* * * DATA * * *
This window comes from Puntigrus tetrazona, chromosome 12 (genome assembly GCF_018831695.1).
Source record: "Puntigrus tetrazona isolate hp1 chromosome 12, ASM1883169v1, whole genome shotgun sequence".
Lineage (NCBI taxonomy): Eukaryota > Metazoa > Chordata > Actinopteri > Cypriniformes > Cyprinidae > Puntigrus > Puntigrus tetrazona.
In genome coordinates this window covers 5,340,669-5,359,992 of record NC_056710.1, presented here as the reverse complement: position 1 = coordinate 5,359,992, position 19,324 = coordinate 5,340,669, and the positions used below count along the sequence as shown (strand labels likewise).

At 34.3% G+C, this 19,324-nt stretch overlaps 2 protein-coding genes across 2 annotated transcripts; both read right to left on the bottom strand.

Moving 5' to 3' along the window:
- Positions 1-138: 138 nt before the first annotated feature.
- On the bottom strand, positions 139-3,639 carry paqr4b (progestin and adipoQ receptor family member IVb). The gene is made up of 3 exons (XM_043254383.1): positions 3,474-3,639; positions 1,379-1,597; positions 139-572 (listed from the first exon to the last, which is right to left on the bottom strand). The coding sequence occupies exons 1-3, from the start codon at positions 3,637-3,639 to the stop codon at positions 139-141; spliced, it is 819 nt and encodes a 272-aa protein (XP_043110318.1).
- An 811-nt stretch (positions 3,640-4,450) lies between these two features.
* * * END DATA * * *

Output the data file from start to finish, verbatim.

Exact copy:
This window comes from Puntigrus tetrazona, chromosome 12 (genome assembly GCF_018831695.1).
Source record: "Puntigrus tetrazona isolate hp1 chromosome 12, ASM1883169v1, whole genome shotgun sequence".
Lineage (NCBI taxonomy): Eukaryota > Metazoa > Chordata > Actinopteri > Cypriniformes > Cyprinidae > Puntigrus > Puntigrus tetrazona.
In genome coordinates this window covers 5,340,669-5,359,992 of record NC_056710.1, presented here as the reverse complement: position 1 = coordinate 5,359,992, position 19,324 = coordinate 5,340,669, and the positions used below count along the sequence as shown (strand labels likewise).

At 34.3% G+C, this 19,324-nt stretch overlaps 2 protein-coding genes across 2 annotated transcripts; both read right to left on the bottom strand.

Moving 5' to 3' along the window:
- Positions 1-138: 138 nt before the first annotated feature.
- On the bottom strand, positions 139-3,639 carry paqr4b (progestin and adipoQ receptor family member IVb). The gene is made up of 3 exons (XM_043254383.1): positions 3,474-3,639; positions 1,379-1,597; positions 139-572 (listed from the first exon to the last, which is right to left on the bottom strand). The coding sequence occupies exons 1-3, from the start codon at positions 3,637-3,639 to the stop codon at positions 139-141; spliced, it is 819 nt and encodes a 272-aa protein (XP_043110318.1).
- An 811-nt stretch (positions 3,640-4,450) lies between these two features.